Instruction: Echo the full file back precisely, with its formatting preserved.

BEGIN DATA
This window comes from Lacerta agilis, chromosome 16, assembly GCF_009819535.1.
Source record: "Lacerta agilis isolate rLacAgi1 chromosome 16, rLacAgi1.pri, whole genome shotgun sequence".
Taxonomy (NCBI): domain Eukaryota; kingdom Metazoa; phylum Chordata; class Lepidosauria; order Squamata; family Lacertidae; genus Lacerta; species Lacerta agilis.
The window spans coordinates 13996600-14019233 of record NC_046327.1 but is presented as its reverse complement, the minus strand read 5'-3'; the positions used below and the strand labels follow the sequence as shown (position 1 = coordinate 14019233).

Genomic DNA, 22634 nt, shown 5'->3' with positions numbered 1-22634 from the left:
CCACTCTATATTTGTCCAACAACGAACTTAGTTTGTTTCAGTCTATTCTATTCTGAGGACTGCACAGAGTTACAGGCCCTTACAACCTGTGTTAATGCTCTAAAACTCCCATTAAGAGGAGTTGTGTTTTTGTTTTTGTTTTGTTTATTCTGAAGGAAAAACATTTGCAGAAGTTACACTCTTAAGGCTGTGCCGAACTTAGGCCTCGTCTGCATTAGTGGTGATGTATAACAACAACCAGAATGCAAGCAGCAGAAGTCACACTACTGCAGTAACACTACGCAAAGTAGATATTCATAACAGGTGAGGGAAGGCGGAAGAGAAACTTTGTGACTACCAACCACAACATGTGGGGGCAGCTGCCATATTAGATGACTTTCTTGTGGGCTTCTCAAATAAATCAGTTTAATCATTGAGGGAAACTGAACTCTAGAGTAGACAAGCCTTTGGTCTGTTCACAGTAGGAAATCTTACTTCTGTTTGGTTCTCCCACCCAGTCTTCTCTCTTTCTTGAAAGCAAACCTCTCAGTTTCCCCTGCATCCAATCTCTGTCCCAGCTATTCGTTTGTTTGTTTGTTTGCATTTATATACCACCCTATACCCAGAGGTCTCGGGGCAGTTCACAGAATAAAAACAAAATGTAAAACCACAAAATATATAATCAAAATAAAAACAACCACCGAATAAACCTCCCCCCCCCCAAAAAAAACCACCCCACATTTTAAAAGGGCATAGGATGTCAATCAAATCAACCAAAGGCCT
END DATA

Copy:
This window comes from Lacerta agilis, chromosome 16, assembly GCF_009819535.1.
Source record: "Lacerta agilis isolate rLacAgi1 chromosome 16, rLacAgi1.pri, whole genome shotgun sequence".
Taxonomy (NCBI): domain Eukaryota; kingdom Metazoa; phylum Chordata; class Lepidosauria; order Squamata; family Lacertidae; genus Lacerta; species Lacerta agilis.
The window spans coordinates 13996600-14019233 of record NC_046327.1 but is presented as its reverse complement, the minus strand read 5'-3'; the positions used below and the strand labels follow the sequence as shown (position 1 = coordinate 14019233).

Genomic DNA, 22634 nt, shown 5'->3' with positions numbered 1-22634 from the left:
CCACTCTATATTTGTCCAACAACGAACTTAGTTTGTTTCAGTCTATTCTATTCTGAGGACTGCACAGAGTTACAGGCCCTTACAACCTGTGTTAATGCTCTAAAACTCCCATTAAGAGGAGTTGTGTTTTTGTTTTTGTTTTGTTTATTCTGAAGGAAAAACATTTGCAGAAGTTACACTCTTAAGGCTGTGCCGAACTTAGGCCTCGTCTGCATTAGTGGTGATGTATAACAACAACCAGAATGCAAGCAGCAGAAGTCACACTACTGCAGTAACACTACGCAAAGTAGATATTCATAACAGGTGAGGGAAGGCGGAAGAGAAACTTTGTGACTACCAACCACAACATGTGGGGGCAGCTGCCATATTAGATGACTTTCTTGTGGGCTTCTCAAATAAATCAGTTTAATCATTGAGGGAAACTGAACTCTAGAGTAGACAAGCCTTTGGTCTGTTCACAGTAGGAAATCTTACTTCTGTTTGGTTCTCCCACCCAGTCTTCTCTCTTTCTTGAAAGCAAACCTCTCAGTTTCCCCTGCATCCAATCTCTGTCCCAGCTATTCGTTTGTTTGTTTGTTTGCATTTATATACCACCCTATACCCAGAGGTCTCGGGGCAGTTCACAGAATAAAAACAAAATGTAAAACCACAAAATATATAATCAAAATAAAAACAACCACCGAATAAACCTCCCCCCCCCCAAAAAAAACCACCCCACATTTTAAAAGGGCATAGGATGTCAATCAAATCAACCAAAGGCCT